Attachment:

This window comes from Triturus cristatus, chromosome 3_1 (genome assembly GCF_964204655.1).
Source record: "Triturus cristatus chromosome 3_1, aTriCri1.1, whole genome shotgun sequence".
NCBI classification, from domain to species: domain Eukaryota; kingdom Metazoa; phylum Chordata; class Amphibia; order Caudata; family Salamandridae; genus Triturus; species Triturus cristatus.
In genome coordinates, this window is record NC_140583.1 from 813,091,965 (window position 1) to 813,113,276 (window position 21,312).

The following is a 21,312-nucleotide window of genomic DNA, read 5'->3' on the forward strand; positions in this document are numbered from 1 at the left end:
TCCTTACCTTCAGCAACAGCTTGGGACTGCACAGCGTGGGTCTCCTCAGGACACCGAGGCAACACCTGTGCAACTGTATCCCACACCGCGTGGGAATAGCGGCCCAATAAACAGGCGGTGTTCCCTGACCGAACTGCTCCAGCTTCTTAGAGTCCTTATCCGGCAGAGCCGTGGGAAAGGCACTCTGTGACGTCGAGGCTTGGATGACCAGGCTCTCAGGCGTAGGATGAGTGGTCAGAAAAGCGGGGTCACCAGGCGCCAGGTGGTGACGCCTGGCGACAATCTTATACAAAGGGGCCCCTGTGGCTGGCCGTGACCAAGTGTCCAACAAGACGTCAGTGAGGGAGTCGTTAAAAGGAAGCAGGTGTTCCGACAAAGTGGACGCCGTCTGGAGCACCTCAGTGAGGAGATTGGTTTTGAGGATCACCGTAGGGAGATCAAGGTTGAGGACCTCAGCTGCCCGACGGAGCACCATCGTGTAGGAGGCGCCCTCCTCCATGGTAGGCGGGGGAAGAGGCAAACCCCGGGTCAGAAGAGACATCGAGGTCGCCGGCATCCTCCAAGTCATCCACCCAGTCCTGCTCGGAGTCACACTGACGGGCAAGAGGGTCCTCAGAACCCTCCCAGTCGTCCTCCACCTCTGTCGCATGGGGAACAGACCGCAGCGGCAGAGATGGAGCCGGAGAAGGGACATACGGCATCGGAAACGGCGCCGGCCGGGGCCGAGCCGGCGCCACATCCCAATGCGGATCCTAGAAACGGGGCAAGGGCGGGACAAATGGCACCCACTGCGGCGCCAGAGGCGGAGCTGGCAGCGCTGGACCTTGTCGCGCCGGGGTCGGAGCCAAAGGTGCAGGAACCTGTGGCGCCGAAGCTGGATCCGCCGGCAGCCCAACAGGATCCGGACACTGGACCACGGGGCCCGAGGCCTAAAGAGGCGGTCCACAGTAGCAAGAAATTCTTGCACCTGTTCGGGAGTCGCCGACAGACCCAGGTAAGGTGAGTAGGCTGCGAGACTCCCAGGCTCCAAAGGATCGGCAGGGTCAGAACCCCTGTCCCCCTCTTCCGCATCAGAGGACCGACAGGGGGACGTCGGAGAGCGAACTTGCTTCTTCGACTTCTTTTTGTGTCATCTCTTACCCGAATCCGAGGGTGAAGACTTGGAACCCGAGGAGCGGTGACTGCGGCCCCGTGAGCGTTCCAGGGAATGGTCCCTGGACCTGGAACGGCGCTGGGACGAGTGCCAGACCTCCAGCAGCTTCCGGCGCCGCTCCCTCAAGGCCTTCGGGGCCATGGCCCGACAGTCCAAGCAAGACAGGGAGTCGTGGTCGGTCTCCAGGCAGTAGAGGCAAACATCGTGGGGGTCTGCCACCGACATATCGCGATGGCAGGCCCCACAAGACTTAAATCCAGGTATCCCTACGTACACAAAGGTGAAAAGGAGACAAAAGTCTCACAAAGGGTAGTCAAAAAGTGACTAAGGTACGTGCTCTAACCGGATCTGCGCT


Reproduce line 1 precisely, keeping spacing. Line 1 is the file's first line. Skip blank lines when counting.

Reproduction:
This window comes from Triturus cristatus, chromosome 3_1 (genome assembly GCF_964204655.1).